Maybe I have lost it, he thought. Maybe I’ve forgotten how to do this. Olivia and Lucas called, texted, emailed, or Slacked every hour on the hour. He stalled as best he could, claiming he was working through revisions or tweaking fonts and colors. But he hadn’t written a single word or sketched a single idea. All he could think about was the humiliation that awaited him in 12 short hours.
Hoping that a change of vista would do the trick, Charlie changed clothes, left his phone on the dresser, and headed to the one place he knew his colleagues would never follow — the hotel’s fitness center, especially when dinner and drinks were going on a corporate card.
He wiled away an hour with running, lifting, rowing, and running again. Exhausted, he lowered himself onto the leg press machine and closed his eyes. He was several minutes into a fantasy that involved faking his own death and starting a new life in a small logging town when a voice startled him.
“It only works if you push on that thing. You know, with your feet?”
He opened his eyes. Early 30s. Expensive workout gear. Yoga, he guessed. And probably Pilates.
“Didn’t see you come in,” he muttered. Definitely Pilates.
“I was here when you got here,” she said. “Look, it’s not my business, but are you ok?”
“Fine.” He took an ungraciously large gulp of water. “Why do you ask?”
Raking a hand through her ponytail, she said, “You look like someone who might be panicrastinating.” No ring, but a tan line from where one had been. Probably doesn’t wear it to work out, he thought.
“Well, Charlie, if you don’t mind, I’d like to get some reps in. So why don’t you take a seat on—she motioned toward the butterfly machine—that thing, and tell me about it.”
For the next several minutes, Charlie surprised himself by spilling every detail of what had transpired in the past 36 hours. And not just the bullet points—the whole backstory on Hawley, on Burlingame and the rest of his ho-hum clients, and on himself. He’d never been this honest with his therapist, and he paid the guy $200 an hour. He had never talked like this to a stranger, and he had no idea why she listened.
When he got to the bit about Snuggl.io, she snorted, let the platform clank to the bottom, and turned.
“My friends with kids won’t shut up about that thing. What does it even do?”
“That’s the thing,” he said. “I can’t figure it out. Their website, if you can call it that, is the most cryptic thing I’ve ever seen. No features, no product pictures. Just a pre-order button and a few lines about “changing how children do childhood.”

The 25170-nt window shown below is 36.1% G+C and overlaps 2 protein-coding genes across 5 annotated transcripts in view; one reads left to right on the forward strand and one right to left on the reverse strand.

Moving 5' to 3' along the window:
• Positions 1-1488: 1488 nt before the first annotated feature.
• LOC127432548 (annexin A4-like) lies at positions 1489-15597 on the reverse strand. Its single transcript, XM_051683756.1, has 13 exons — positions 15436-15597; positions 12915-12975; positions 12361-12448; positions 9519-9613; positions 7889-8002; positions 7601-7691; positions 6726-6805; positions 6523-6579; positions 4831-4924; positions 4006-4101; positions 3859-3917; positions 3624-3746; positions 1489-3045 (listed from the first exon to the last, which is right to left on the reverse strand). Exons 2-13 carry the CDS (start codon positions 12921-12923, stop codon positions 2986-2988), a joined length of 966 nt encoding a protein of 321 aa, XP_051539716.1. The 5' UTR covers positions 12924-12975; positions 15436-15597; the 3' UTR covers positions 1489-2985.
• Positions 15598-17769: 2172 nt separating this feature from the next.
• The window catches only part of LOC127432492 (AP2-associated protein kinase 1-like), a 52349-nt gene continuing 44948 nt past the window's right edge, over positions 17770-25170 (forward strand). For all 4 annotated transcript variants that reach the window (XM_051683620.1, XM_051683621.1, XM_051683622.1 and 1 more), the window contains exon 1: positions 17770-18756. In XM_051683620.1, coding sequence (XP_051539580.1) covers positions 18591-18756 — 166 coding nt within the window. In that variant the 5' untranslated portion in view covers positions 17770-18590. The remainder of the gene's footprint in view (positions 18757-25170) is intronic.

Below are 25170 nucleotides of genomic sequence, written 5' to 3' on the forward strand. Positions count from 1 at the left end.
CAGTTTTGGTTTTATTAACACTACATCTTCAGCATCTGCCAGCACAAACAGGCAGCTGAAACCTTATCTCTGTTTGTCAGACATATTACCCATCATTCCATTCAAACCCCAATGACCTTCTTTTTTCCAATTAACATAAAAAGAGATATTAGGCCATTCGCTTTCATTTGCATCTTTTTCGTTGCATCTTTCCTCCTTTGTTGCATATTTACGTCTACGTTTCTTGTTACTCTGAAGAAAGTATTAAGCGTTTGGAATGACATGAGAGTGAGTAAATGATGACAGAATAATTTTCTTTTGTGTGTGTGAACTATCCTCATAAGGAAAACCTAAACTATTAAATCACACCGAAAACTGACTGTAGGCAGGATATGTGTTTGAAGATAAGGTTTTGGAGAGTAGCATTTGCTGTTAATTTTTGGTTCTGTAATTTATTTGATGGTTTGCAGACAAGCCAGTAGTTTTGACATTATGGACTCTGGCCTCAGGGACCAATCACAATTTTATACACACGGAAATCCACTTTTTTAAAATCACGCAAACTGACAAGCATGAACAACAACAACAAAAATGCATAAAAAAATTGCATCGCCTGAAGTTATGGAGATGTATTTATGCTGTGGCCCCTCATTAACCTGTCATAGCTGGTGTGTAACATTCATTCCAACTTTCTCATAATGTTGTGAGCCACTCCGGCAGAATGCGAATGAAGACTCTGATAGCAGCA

She grimaced. “Well, they clearly need marketing help. Anything else?”
“I think it involves a tablet, so maybe a mobile-first campaign makes sense?” he shrugged. “Otherwise, all I can find is that is their CEO is 24 and that they just raised $4.3 million.”
“I’m clearly in the wrong business,” Kate muttered. “Kids?”
Charlie shook his head. “You?”
“One. She’ll be two this September.”
Maybe I could learn to like kids, he thought. “OK, so what has your friends so worked up about this Snuggl.io thing? And why haven’t you joined them?”
“Real talk?” she said. “They’re afraid not to be. That’s the thing with young parents, at least these days. They’ve got social media bombarding them with a nonstop feed of other parents taking their kids to yoga, or playing their kids’ Tuvan throat singing CDs, or buying organic, hand-packaged baby food from the farmer’s market, and on and on. They never feel like they’re doing enough. Like, if some kid’s parents do something and they don’t, they’re failing. It’s the perfect storm of guilt and envy.”
“You might as well have a thing on your phone that goes off every time other parents do something extra-parenty, just so you can feel as guilty as possible. In real time.”
Oh. My. God.
“Wait.” Charlie stood slowly. “Would that work?”
“Not on me,” she said. “But for most folks? Yeah, probably. Like I said, they’d be too afraid not to use it.”
“Will you still be here tomorrow night?” he asked. “I’d like to buy you a drink. Not like a date drink, but just a drink drink. Like a thank—”
“I’ll be at the bar downstairs by 7,” she said. “Now get to work.”
Chicago Marriott Downtown Magnificent Mile